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Call to Make Retrofitting Works Essential in Ireland

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- Open Letter to Minister Eamon Ryan -

Call to Make Retrofitting Works Essential

March 24th, 2021
Minister Eamon Ryan,
Department of the Environment, Climate and Communications,
29-31 Adelaide Rd,
Saint Kevin's,
D02 X285

Dear Minister,

We are writing to you air our concerns and frustrations with the government’s leadership in handling the current Covid-19 restrictions - namely the effective closing of the Construction Industry in early January of this year with the exception of some “Essential Works” which does not include the Retrofit Sector.

This failure by government to deem Retrofitting Works as essential is a complete contradiction to the Dáil’s actions in 2019, to be only the second country in the world to declare a climate emergency.

Yesterday many of us in the industry watched on as the government published its Climate Action and Low Carbon Development (Amendment) Bill 2021 which was certainly a positive step by this country.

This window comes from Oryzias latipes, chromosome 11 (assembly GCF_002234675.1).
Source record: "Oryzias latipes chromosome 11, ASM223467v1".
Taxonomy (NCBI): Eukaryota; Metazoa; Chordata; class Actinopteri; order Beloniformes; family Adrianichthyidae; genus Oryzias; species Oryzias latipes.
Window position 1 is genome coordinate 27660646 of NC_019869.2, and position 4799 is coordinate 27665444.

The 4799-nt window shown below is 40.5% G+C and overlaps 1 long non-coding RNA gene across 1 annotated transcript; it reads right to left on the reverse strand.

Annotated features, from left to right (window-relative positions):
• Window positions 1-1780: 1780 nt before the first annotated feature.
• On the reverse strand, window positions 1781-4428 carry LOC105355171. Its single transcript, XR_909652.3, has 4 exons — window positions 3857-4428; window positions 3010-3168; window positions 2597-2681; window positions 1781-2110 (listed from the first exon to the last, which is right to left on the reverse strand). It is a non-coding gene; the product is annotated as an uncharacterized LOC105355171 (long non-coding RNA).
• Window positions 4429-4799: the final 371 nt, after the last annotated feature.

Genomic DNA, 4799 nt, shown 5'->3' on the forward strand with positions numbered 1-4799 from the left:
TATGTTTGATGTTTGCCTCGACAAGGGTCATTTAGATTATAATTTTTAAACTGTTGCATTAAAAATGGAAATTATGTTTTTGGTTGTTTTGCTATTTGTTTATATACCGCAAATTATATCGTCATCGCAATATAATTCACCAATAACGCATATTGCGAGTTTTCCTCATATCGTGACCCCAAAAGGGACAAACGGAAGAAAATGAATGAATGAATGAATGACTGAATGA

However, to quote your department’s own words “The Climate Bill makes the Government legally accountable for this target”, in turn we as an industry are holding you - the Minster for the Environment, Climate and Communications - accountable to protect this sector from imminent collapse by ensuring that Retrofit Works are deemed as Essential Works as part of your government’s review of the restrictions in the run up to the 4th of April next.

The grounds for calling on government to deem retrofitting works as essential works include:

Health Benefits Deem Retrofitting Essential

The health benefits of retrofitting homes have been proven to include improved self-reported health, fewer self-reported GP visits and fewer sick days from school or work (Chapman et al. 2009; Howden-Chapman et al. 2012; Ormandy and Ezratty 2012). We would argue that further delays to reopen this sector beyond April 4th will result in additional negative health affects to customers currently living in damp, cold homes where mould is likely to be existing, particularly in situations where the occupants suffer from any respiratory conditions.